The result is a breathtaking work of great clarity, because the pared-down order of Westbam's instrumentation gives these great voices of pop music space to sing with raspy voices and be imperfect, adding warmth to the spare electronic music.

Mythical Knowledge, Biblical Language

A crew from the German TV network Arte has come to London. They're filming for a show called "Into the Night With…" which chronicles the first meeting of two celebrities. They've brought along an enormous Rolls Royce, which they use to film the rocker and the DJ as they drive through the London night, visiting record stores, guitar shops and a Picasso exhibition, and talking about their lives and music.

Most people find it difficult to have an interesting conversation in front of a rolling camera with someone who is more or less a stranger. Not DJ Westbam, who is capable of immediately conversing about just about everything intelligently, precisely and quickly. It's a reputation he has always had. For instance, he was always said to be a specialist in the works of Austrian novelist Thomas Bernhard, and to be as familiar with German idealism as with the Bible or the Koran. It was something people never really believed about him, because it sounded too good to be true. And there are too many idiots in the nightlife environment for Westbam to have tolerated it for long.

The first thing you notice is his language. Westbam sounds professional and precise when he speaks, sometimes lending a biblical tone to his diction through the use of big, dramatic words.

Maximilian Lenz was the child of two artists. His parents met at the art academy in Düsseldorf, where they were in the same class with Gerhard Richter and Sigmar Polke. Some time ago, says Westbam, they discovered a few pieces by Polke in the attic of his parents' house. The parents were hippies who later moved to a farm. Westbam tries to paint a picture of a longhaired, much younger version of himself going to demonstrations against the Vietnam War. His father became a professor of art education, but died at an early age, his mother still paints difficult, surrealistic works and his sister is also a painter. His younger brother Fabian followed Westbam into the techno business, where he became known as DJ Dick. He was involved with Low Spirit, but the two brothers eventually had a falling out and parted ways.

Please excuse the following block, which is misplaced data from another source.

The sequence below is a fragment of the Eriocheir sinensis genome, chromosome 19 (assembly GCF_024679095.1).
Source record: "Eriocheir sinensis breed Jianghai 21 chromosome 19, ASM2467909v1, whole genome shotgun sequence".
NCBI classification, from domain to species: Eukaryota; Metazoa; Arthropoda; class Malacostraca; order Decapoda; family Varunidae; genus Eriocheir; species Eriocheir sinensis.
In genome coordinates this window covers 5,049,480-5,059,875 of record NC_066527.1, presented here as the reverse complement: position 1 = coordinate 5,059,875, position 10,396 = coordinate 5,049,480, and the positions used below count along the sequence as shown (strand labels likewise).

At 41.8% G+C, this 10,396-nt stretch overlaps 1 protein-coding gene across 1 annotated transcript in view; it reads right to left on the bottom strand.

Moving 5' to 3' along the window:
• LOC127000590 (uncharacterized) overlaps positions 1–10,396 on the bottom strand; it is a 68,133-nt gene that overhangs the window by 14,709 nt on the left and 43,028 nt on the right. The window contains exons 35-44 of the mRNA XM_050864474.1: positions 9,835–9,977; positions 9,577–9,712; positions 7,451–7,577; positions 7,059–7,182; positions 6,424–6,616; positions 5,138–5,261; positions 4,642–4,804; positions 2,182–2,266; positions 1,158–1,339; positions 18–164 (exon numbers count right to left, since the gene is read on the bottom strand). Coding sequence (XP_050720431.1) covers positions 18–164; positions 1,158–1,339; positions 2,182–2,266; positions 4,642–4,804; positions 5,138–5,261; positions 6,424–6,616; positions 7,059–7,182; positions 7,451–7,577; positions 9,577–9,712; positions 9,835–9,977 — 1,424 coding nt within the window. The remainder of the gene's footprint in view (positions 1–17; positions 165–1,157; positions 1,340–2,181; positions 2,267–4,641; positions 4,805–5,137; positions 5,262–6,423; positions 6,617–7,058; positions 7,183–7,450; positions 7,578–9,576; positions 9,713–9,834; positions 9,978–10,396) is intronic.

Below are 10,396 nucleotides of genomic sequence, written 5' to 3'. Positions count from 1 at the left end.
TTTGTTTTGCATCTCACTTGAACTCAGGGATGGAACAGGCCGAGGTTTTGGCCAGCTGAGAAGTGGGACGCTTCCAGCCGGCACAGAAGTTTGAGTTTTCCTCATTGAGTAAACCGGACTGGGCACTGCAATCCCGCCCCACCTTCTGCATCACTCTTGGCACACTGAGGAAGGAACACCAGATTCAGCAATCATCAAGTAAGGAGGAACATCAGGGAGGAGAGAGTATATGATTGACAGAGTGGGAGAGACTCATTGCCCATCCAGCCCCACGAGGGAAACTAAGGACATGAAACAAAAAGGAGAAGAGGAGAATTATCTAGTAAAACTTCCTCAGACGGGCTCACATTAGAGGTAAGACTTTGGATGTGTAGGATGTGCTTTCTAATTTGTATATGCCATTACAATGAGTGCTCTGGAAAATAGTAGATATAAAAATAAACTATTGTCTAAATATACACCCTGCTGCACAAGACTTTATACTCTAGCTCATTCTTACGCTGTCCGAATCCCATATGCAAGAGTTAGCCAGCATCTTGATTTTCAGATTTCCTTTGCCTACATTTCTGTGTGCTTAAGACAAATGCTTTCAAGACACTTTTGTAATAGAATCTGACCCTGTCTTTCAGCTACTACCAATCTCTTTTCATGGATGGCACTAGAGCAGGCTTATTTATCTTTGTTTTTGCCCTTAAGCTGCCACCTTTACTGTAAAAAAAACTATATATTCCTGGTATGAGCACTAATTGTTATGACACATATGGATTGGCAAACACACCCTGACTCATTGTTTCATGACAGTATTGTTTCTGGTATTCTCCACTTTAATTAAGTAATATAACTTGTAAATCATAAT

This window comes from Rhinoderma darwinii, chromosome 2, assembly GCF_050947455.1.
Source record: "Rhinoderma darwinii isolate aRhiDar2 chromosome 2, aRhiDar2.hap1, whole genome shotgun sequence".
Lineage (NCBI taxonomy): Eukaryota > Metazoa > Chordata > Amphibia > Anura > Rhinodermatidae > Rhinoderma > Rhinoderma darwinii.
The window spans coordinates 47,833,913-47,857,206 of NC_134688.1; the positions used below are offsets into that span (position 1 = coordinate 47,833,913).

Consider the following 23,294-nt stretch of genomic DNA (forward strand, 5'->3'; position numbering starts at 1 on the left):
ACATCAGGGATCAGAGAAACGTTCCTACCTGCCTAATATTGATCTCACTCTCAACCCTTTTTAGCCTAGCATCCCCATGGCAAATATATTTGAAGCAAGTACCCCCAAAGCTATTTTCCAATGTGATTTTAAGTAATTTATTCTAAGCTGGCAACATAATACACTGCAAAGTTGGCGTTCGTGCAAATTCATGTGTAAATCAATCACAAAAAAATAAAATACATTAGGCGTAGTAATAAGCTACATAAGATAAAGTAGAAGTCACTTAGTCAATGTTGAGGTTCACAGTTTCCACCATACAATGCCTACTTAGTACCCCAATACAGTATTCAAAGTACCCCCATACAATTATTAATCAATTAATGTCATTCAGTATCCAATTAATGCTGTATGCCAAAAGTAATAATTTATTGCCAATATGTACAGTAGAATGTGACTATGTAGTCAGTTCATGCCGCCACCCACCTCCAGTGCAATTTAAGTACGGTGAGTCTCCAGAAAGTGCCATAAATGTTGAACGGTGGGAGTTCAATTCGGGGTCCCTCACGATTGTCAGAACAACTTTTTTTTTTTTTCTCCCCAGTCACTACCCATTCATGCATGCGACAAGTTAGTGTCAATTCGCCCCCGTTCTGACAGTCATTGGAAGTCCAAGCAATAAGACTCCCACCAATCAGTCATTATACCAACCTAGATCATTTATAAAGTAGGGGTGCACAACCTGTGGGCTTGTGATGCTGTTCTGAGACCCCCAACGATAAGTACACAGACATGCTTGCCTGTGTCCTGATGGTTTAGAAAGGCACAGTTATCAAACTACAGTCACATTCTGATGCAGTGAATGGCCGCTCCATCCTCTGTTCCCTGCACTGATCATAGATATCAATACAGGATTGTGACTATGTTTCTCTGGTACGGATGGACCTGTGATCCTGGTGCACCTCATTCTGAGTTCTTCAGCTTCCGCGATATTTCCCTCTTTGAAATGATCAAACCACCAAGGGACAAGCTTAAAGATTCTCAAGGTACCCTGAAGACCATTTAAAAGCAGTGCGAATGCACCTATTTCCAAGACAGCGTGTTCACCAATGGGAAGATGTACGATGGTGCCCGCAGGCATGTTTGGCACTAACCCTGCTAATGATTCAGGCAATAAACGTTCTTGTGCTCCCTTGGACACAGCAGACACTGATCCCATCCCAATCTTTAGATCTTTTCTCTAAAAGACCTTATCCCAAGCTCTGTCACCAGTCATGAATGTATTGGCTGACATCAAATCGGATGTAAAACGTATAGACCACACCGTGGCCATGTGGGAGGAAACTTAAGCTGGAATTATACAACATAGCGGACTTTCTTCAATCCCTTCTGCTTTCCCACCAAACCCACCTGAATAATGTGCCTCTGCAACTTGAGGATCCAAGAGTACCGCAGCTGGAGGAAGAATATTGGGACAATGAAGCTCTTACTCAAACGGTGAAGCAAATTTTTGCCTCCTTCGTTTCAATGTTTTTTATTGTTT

On the day after the meeting with Cornwell, the DJ visits the Tate Modern. While walking through the museum, he talks about the anti-authoritarian child he was. When he grew up, he became a self-made millionaire and shaped the hedonistic youth movement that, in many respects, marked the end of the '68 generation. The members of that generation probably wouldn't have had a problem with dancing and drugs, but how would they have felt about the lack of politics, content and protest in the techno movement? Instead there was affirmation, because subversion had become bleak and empty. The children of the techno age preferred being for something, embracing the consumer culture and milking the system. They had no interest in fighting against it.

All of this is horrifying for anyone from the generation of the 1960s. How did Westbam's mother deal with what her son was doing? Westbam thinks about the question for a moment. Then he says: "Even as a hippie, she was naturally glad that she no longer had to worry about her children's finances."

Of course, at the same time, says Westbam, he was his parents' child. There was also continuity between the hippie and the rave movements. What's the big difference between Woodstock and the Love Parade, anyway? And his attempt to create a conceptual framework for raving was always an effort by the child of middle-class intellectuals to give meaning to his actions.